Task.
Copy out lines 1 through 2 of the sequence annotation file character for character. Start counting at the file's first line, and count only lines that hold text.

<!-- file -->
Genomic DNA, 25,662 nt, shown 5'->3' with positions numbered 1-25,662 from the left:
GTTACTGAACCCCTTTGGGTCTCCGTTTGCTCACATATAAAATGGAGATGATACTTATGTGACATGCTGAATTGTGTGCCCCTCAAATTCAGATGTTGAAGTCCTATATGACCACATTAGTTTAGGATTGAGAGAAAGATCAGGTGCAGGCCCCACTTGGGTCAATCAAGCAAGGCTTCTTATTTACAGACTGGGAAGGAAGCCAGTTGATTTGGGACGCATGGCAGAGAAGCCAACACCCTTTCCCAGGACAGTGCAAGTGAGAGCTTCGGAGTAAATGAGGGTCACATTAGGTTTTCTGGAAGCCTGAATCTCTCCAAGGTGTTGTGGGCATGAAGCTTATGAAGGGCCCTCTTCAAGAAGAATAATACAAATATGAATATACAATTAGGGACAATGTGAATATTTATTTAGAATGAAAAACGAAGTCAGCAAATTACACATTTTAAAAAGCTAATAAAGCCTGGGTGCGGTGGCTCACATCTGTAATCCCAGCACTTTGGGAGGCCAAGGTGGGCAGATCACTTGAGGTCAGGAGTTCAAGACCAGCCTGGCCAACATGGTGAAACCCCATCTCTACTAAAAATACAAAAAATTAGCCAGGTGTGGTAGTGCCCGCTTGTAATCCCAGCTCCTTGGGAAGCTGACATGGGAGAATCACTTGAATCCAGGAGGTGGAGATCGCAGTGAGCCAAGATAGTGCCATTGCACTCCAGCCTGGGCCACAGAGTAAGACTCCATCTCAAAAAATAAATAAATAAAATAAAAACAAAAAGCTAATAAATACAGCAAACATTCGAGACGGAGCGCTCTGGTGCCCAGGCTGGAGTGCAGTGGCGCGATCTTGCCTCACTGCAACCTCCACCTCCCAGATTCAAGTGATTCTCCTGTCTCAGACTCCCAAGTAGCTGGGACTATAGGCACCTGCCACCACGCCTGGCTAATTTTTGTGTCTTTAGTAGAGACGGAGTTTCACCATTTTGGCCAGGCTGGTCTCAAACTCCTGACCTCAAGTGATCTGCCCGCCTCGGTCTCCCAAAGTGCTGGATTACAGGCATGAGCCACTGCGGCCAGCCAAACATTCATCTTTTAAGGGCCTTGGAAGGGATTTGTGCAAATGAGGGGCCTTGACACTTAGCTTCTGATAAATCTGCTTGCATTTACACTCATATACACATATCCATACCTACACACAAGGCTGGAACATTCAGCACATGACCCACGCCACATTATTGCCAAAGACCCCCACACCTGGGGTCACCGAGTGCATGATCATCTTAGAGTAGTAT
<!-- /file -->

Genomic DNA, 25,662 nt, shown 5'->3' with positions numbered 1-25,662 from the left:
GTTACTGAACCCCTTTGGGTCTCCGTTTGCTCACATATAAAATGGAGATGATACTTATGTGACATGCTGAATTGTGTGCCCCTCAAATTCAGATGTTGAAGTCCTATATGACCACATTAGTTTAGGATTGAGAGAAAGATCAGGTGCAGGCCCCACTTGGGTCAATCAAGCAAGGCTTCTTATTTACAGACTGGGAAGGAAGCCAGTTGATTTGGGACGCATGGCAGAGAAGCCAACACCCTTTCCCAGGACAGTGCAAGTGAGAGCTTCGGAGTAAATGAGGGTCACATTAGGTTTTCTGGAAGCCTGAATCTCTCCAAGGTGTTGTGGGCATGAAGCTTATGAAGGGCCCTCTTCAAGAAGAATAATACAAATATGAATATACAATTAGGGACAATGTGAATATTTATTTAGAATGAAAAACGAAGTCAGCAAATTACACATTTTAAAAAGCTAATAAAGCCTGGGTGCGGTGGCTCACATCTGTAATCCCAGCACTTTGGGAGGCCAAGGTGGGCAGATCACTTGAGGTCAGGAGTTCAAGACCAGCCTGGCCAACATGGTGAAACCCCATCTCTACTAAAAATACAAAAAATTAGCCAGGTGTGGTAGTGCCCGCTTGTAATCCCAGCTCCTTGGGAAGCTGACATGGGAGAATCACTTGAATCCAGGAGGTGGAGATCGCAGTGAGCCAAGATAGTGCCATTGCACTCCAGCCTGGGCCACAGAGTAAGACTCCATCTCAAAAAATAAATAAATAAAATAAAAACAAAAAGCTAATAAATACAGCAAACATTCGAGACGGAGCGCTCTGGTGCCCAGGCTGGAGTGCAGTGGCGCGATCTTGCCTCACTGCAACCTCCACCTCCCAGATTCAAGTGATTCTCCTGTCTCAGACTCCCAAGTAGCTGGGACTATAGGCACCTGCCACCACGCCTGGCTAATTTTTGTGTCTTTAGTAGAGACGGAGTTTCACCATTTTGGCCAGGCTGGTCTCAAACTCCTGACCTCAAGTGATCTGCCCGCCTCGGTCTCCCAAAGTGCTGGATTACAGGCATGAGCCACTGCGGCCAGCCAAACATTCATCTTTTAAGGGCCTTGGAAGGGATTTGTGCAAATGAGGGGCCTTGACACTTAGCTTCTGATAAATCTGCTTGCATTTACACTCATATACACATATCCATACCTACACACAAGGCTGGAACATTCAGCACATGACCCACGCCACATTATTGCCAAAGACCCCCACACCTGGGGTCACCGAGTGCATGATCATCTTAGAGTAGTAT